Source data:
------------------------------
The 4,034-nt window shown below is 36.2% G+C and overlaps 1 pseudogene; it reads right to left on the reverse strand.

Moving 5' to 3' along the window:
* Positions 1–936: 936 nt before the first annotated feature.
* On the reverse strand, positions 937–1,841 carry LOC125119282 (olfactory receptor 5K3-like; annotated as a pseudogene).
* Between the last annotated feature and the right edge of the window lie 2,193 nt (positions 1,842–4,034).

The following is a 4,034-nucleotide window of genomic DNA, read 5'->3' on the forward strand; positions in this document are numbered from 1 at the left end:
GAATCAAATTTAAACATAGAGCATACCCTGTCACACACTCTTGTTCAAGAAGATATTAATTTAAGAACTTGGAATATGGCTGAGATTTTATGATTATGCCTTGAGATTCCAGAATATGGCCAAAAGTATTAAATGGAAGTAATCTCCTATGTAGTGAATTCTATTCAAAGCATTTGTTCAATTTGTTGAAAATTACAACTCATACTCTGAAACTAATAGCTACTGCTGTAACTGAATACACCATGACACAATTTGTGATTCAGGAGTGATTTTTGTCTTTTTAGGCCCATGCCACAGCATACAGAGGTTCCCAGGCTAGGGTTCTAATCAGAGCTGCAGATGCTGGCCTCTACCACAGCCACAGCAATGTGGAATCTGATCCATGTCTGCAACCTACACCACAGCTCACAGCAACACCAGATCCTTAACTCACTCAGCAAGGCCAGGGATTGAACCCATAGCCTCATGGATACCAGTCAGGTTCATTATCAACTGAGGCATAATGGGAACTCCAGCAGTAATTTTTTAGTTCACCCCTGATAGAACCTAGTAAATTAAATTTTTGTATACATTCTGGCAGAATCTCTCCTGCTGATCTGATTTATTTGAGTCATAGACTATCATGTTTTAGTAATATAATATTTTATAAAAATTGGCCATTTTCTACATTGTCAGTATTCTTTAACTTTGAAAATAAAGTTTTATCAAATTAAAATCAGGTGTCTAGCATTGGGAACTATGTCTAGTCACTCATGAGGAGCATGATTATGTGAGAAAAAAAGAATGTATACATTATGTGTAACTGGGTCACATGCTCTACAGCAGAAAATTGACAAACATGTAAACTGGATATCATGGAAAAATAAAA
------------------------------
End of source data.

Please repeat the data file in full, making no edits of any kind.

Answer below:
The 4,034-nt window shown below is 36.2% G+C and overlaps 1 pseudogene; it reads right to left on the reverse strand.

Moving 5' to 3' along the window:
* Positions 1–936: 936 nt before the first annotated feature.
* On the reverse strand, positions 937–1,841 carry LOC125119282 (olfactory receptor 5K3-like; annotated as a pseudogene).
* Between the last annotated feature and the right edge of the window lie 2,193 nt (positions 1,842–4,034).

The following is a 4,034-nucleotide window of genomic DNA, read 5'->3' on the forward strand; positions in this document are numbered from 1 at the left end:
GAATCAAATTTAAACATAGAGCATACCCTGTCACACACTCTTGTTCAAGAAGATATTAATTTAAGAACTTGGAATATGGCTGAGATTTTATGATTATGCCTTGAGATTCCAGAATATGGCCAAAAGTATTAAATGGAAGTAATCTCCTATGTAGTGAATTCTATTCAAAGCATTTGTTCAATTTGTTGAAAATTACAACTCATACTCTGAAACTAATAGCTACTGCTGTAACTGAATACACCATGACACAATTTGTGATTCAGGAGTGATTTTTGTCTTTTTAGGCCCATGCCACAGCATACAGAGGTTCCCAGGCTAGGGTTCTAATCAGAGCTGCAGATGCTGGCCTCTACCACAGCCACAGCAATGTGGAATCTGATCCATGTCTGCAACCTACACCACAGCTCACAGCAACACCAGATCCTTAACTCACTCAGCAAGGCCAGGGATTGAACCCATAGCCTCATGGATACCAGTCAGGTTCATTATCAACTGAGGCATAATGGGAACTCCAGCAGTAATTTTTTAGTTCACCCCTGATAGAACCTAGTAAATTAAATTTTTGTATACATTCTGGCAGAATCTCTCCTGCTGATCTGATTTATTTGAGTCATAGACTATCATGTTTTAGTAATATAATATTTTATAAAAATTGGCCATTTTCTACATTGTCAGTATTCTTTAACTTTGAAAATAAAGTTTTATCAAATTAAAATCAGGTGTCTAGCATTGGGAACTATGTCTAGTCACTCATGAGGAGCATGATTATGTGAGAAAAAAAGAATGTATACATTATGTGTAACTGGGTCACATGCTCTACAGCAGAAAATTGACAAACATGTAAACTGGATATCATGGAAAAATAAAA